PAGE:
That transition would start with a pilot program running for six to nine months, with the FAA analyzing tracking data and issuing warnings in parallel with the JSpOC’s existing system. After that, Nield said he envisions JSpOC handing over responsibility in phases to the FAA, perhaps starting with constellations of small satellites. Once the FAA system reached full operational capability, he said, “the DOD could begin phasing out its non-national-security information sharing and focus exclusively on military missions in space.”

Another speaker at ISPCS, US Army Maj. Gen. Heidi Brown, the director of global operations for US Strategic Command, said she endorsed the “crawl, walk, run” concept for a gradual transition of space traffic management responsibility to the FAA. “DOD is not against this at all,” she said during a panel discussion at the conference. “A partnership in this endeavor is certainly the way to go.”

That view has filtered down from leadership to those involved with the actual work, for the most part. At an October 17 panel session about space traffic management during a space law conference in Washington organized by the University of Nebraska College of Law, Steph Earle, space traffic and Air Force interface lead for FAA/AST, said he didn’t see any evidence of resistance within the Defense Department to transitioning space traffic management responsibilities for non-military satellites to the FAA.

He did acknowledge, though, a “reticence” among some in the military to that potential transfer. “Everyone recognizes it’s something that’s needed,” he said. “We’re at that tipping point to kick it off, but we’re just trying to push it through the finish line.”

Part of that reticence, another panelist at the University of Nebraska conference said, might stem from concerns that transferring responsibilities might actually increase the Air Force’s workload, not decrease it.

“If there are people who have reluctance to step forward to support a new function or an augmented function in the FAA, it might be people who are working to protect the resources they currently have in an oversubscribed scenario,” said Don Greiman, vice president for the space situational awareness business unit at Schafer Corporation. “They’re trying to make sure that, as the FAA steps up to do safety of spaceflight, they aren’t asked for a portion of their resources that are now detracting from the national intelligence missions that they are so concerned about executing.”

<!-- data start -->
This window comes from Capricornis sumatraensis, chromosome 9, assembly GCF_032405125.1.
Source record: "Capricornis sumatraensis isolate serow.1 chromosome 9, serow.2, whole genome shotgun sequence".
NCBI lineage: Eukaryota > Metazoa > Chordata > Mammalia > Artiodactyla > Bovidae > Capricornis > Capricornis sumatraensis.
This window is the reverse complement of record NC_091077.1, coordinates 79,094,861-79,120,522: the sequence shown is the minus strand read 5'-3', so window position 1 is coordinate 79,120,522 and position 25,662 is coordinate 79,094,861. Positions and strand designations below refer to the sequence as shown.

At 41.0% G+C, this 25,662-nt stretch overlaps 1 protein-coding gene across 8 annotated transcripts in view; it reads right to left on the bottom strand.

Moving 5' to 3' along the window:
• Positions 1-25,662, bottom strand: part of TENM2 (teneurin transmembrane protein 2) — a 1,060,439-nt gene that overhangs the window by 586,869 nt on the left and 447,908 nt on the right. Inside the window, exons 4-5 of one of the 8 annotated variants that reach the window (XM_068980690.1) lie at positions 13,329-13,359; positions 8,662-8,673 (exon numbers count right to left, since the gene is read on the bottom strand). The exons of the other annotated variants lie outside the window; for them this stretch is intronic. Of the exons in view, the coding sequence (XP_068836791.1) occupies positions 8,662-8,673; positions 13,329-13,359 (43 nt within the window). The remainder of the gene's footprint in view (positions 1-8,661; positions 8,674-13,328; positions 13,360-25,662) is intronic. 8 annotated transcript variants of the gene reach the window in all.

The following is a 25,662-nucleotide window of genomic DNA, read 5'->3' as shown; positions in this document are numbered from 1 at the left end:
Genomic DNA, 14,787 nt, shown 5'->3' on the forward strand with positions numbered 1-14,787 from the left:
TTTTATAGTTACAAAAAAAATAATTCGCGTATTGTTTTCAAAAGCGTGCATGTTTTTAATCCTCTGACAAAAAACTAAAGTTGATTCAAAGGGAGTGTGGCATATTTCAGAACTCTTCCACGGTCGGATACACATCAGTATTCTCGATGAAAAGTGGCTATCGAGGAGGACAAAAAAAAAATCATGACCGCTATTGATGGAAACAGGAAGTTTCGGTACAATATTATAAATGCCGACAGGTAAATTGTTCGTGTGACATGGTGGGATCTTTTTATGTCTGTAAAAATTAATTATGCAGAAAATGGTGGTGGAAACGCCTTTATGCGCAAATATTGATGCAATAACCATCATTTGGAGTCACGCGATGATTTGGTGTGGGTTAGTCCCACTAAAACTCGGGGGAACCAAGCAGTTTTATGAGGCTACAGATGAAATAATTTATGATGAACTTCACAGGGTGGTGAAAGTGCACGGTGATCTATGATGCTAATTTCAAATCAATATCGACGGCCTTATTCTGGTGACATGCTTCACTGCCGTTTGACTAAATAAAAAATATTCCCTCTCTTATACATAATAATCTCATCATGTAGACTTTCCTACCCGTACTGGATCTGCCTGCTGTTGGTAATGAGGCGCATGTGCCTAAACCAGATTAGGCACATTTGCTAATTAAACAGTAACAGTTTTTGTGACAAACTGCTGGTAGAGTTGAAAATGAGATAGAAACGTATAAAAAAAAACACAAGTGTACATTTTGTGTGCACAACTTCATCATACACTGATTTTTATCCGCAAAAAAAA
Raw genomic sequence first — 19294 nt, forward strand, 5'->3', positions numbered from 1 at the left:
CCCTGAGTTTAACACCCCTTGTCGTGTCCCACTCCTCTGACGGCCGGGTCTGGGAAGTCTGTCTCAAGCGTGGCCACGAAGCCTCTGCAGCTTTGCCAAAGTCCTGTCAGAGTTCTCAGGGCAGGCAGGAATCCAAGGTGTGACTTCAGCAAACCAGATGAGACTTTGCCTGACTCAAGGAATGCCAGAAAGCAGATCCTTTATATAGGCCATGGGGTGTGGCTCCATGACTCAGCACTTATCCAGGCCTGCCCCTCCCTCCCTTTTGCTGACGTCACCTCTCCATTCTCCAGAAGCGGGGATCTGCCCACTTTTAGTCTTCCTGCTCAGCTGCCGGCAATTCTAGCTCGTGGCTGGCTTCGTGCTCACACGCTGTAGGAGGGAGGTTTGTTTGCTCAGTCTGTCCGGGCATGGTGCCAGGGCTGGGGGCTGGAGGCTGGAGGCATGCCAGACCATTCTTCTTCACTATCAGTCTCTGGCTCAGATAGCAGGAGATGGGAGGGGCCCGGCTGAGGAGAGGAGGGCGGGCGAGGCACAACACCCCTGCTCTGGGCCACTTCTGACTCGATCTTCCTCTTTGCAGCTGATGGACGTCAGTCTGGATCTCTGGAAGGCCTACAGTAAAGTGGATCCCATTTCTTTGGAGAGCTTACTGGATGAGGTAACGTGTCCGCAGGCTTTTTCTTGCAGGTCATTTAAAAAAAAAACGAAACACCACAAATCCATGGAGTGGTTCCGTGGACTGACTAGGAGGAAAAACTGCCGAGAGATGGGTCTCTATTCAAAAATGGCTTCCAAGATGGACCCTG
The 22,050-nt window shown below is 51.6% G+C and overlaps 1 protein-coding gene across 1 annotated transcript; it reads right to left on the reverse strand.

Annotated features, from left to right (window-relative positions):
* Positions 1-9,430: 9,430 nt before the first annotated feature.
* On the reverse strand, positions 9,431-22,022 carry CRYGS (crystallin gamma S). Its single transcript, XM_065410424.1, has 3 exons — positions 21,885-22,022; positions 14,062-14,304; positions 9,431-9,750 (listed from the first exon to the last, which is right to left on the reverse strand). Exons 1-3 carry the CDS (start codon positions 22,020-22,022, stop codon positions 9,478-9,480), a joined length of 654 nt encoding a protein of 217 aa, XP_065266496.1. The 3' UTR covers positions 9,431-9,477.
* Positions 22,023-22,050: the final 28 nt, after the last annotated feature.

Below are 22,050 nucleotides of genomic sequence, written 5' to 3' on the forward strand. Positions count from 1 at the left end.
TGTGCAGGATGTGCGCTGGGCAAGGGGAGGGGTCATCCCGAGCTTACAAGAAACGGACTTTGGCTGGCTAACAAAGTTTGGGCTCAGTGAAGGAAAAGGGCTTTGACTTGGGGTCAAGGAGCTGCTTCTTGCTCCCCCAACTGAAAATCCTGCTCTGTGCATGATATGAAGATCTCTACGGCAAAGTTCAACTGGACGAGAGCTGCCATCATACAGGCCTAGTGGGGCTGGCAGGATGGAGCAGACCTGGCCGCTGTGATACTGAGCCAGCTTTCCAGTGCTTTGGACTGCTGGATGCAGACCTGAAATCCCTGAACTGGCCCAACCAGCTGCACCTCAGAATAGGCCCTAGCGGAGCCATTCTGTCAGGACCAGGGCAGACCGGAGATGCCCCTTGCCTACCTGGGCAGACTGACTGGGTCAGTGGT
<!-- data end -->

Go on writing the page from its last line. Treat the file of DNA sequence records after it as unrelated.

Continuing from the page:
Indeed, while the Air Force would hand over the responsibilities to the FAA for issuing warnings for non-military satellites, it would retain that role for military spacecraft, and continue to operate the various tracking facilities used to monitor objects in orbit. “We want to make sure we maintain our ability to defend and attribute bad actors in space, because that’s critical for our nation’s defense, as well as for our allies,” Brown said at ISPCS.

However, giving FAA responsibility for non-military satellites would mean more than simply analyzing the same data collected by the Air Force in the same way. Nield suggested he would be open to augmenting that data with other sources, such as companies developing commercial space situational awareness systems, and analyzing it in new ways.

Nield said that the FAA has done “internal benchmarking” to determine the number of people and resources needed to carry out that role. “Based on the many years of learning and operations that the military has successfully accomplished, and by taking advantage of the advanced technologies and new capabilities that are out there today in the private sector,” he said, “I think we can start with a clean sheet that does not require a huge amount of resources to accomplish.”

That effort is ongoing even outside the discussions of a transition of space traffic management responsibilities to the FAA. “There has been a lot of recent traction and initiative to bring commercial data in particular into government resources,” Greiman said, adding that was one reason Schafer established a business unit devoted to space situational awareness. “I think the commercial data that is available today would be surprising to many” in terms of what it can track.